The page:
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Monday, January 18, 2016

BJJ and My Bank Account

So you started BJJ a few weeks ago and you love it--naturally--but now you're looking at some sticker shock at pricing. Let's keep it real, BJJ isn't cheap; but that's not to say that it isn't affordable. When you stack monthly tuition up against other martial arts, it does seem a bit stupid to be paying so much (I just Google'd "karate lessons" and the top hit (major school in my area) is offering $19.99 a month plus a free uniform). I'm not going to try to drop all kinds of knowledge here on financial advice, but hope to remind you that BJJ is more like an investment than an expense. But if you're reading this then I think we both know that other martial arts out there are mostly rubbish and, to keep with the old adage, you get what you pay for.

Did I just imply that by paying more for martial arts that you get better training and ipso facto can dust more fools in the streets? I mean, yeah--to a point. I usually try to avoid drawing comparisons between Brazilian Jiu Jitsu and mixed martial arts, but here it will be necessary. Going back to UFC 1, we all learned that BJJ is the most effective martial art against someone trained (or untrained for that matter) in any other martial art. Royce Gracie dismantled a a well-known boxer in Art Jimmerson, then the Shootfighter Ken Shamrock, and then finally a kickboxer, Gerard Gordeau. All of whom were, respectfully, masters in their field. MMA has since evolved and in that area the case can be made for BJJ being enough, or not. To the point: BJJ is at the pinnacle for effective martial arts. It's proven time and time again. Helio Gracie once said that "a knockout is a win on accident," and I've always loved that train of thought. I don't mean to take away from any martial art--because mutual respect--but let's keep in mind that we're paying to learn how A) not to die in a fight and B) how to kill. Any kind of martial arts background is better than none, but BJJ don't get bent out of shape over the price when we consider what an average Blue Belt can do to an average punk.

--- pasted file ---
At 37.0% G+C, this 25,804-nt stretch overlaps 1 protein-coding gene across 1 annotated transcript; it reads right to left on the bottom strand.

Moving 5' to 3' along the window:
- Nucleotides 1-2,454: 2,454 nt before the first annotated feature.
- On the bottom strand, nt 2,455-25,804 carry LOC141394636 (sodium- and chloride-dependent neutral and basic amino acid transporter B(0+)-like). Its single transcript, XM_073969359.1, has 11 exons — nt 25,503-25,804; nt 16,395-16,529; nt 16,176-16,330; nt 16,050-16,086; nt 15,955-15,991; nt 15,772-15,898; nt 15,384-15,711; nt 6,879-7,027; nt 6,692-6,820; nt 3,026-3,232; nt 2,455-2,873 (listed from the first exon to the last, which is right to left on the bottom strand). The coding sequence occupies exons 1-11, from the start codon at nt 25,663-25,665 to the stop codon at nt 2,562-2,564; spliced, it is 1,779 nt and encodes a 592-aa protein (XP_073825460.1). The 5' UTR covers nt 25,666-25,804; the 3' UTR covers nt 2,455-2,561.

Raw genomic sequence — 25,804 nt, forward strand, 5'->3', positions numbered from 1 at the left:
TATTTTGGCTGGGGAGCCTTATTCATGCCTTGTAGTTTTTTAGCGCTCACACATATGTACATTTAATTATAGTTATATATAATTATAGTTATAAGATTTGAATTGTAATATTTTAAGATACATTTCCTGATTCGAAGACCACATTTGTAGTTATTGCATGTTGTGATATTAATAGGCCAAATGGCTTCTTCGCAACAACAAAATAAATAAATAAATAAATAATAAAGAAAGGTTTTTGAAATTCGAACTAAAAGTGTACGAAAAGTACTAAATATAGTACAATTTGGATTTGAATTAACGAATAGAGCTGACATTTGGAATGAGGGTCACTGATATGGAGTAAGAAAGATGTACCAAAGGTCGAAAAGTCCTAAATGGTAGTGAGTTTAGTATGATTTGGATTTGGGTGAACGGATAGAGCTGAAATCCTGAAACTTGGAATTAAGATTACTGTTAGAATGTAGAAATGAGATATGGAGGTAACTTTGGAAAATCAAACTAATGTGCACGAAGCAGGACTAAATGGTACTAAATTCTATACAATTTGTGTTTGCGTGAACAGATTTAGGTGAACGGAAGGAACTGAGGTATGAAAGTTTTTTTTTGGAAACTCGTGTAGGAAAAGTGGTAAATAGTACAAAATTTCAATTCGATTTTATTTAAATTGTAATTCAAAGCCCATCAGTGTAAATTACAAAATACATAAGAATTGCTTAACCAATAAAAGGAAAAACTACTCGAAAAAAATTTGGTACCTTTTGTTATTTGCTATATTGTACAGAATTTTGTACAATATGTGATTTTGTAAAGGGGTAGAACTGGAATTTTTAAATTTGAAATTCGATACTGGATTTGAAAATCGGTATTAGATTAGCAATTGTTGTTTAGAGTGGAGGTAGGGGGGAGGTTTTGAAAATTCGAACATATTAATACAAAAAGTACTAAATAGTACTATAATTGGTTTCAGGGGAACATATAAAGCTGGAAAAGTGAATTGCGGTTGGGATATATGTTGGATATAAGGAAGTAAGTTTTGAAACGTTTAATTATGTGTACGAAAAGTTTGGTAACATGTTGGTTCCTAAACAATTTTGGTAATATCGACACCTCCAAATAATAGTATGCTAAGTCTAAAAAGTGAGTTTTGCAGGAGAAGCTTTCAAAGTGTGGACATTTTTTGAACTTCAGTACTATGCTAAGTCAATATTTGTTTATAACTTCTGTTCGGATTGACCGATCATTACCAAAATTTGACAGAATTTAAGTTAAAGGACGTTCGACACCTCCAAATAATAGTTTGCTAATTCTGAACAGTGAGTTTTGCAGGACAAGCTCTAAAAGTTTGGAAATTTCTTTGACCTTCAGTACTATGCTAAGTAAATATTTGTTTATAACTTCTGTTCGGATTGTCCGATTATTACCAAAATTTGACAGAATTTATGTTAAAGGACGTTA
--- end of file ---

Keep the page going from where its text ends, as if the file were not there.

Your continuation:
All that in mind, a lot of school offer tiered memberships over flat rates. For instance, you may be able to find a school around you that offers 1 or 2 classes a week + an open mat for a smaller monthly fee. Or, even with the gaining popularity of BJJ, you may be able to shop around and find a school with a more affordable rates; though I wouldn't expect much of a difference. But you may be able to find a school run by a higher belt (Purple or Brown) that may not charge as much as Black Belt level training. Hey, food for thought anyway; and if you're not a Purple or Brown yourself, then who cares? It's better to be on the mats (somehow) than not.
Buying a gi isn't cheap, either. While no gi BJJ is an option, I highly encourage you to train in the gi--or both. No gi grappling is more popular now with the seamless transition to MMA, but the gi is jiu jitsu. But if you're in a pinch and want to keep training while you work out your expenses and save for a gi, no gi is a great option to keep training. My friends at VVV Fight Co will get you fitted up for both, so go holla!

Also keep in mind that you'll be replacing your time doing something else with time on the mat. Additionally, you're--eventually--going to want to make dietary changes, too. Those are two good opportunities to refine your budget to ensure your monthly tuition isn't an issue. Personally, I stopped going out on weekends as much because I didn't want to waste all the time I put in on the mats and throw away my physical progress on 12 beers and fried food. Keeping it real, a weekend night out is like $50.00 USD--and that's on the low end. Stay home two weekends and you've pretty much doubled your gains right there by investing in BJJ :).

So while I will agree that this life isn't cheap, but we both know it's worth it. Personally, I look at BJJ as my second shot at life. By that I mean that I look at BJJ as my opportunity to do something that I love forever; and maybe one day earn a Black Belt and do it professionally as an instructor. So, for me, BJJ is an investment. Maybe for you it's something else; but for all of us it means bonds of friendship that you can't find just anywhere. Yes BJJ is expensive, but now that you know what's up, can you really afford not to pay for it? Doubt it, homie.

This week's sponsors:

VVV Fight Co.
Gis, no gi shorts, super rad tshirts, and even cooler people.
Top of the line products, I'll guarantee it.
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Left Hand Pass

Left Hand Pass is that new BJJ ish you been hearing about, but didn't know the links--I got you, dawg. My friend, Jake Miclot, and his crew got their new brand of BJJ life by way of a dope BJJ podcast and shirts. Check them out, give them some love.
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Q5 Sports Nutrition

You need supplements, Q5 has the supplements. Why Q5? Because it's for grapplers. Designed for the person grinding on the mats.
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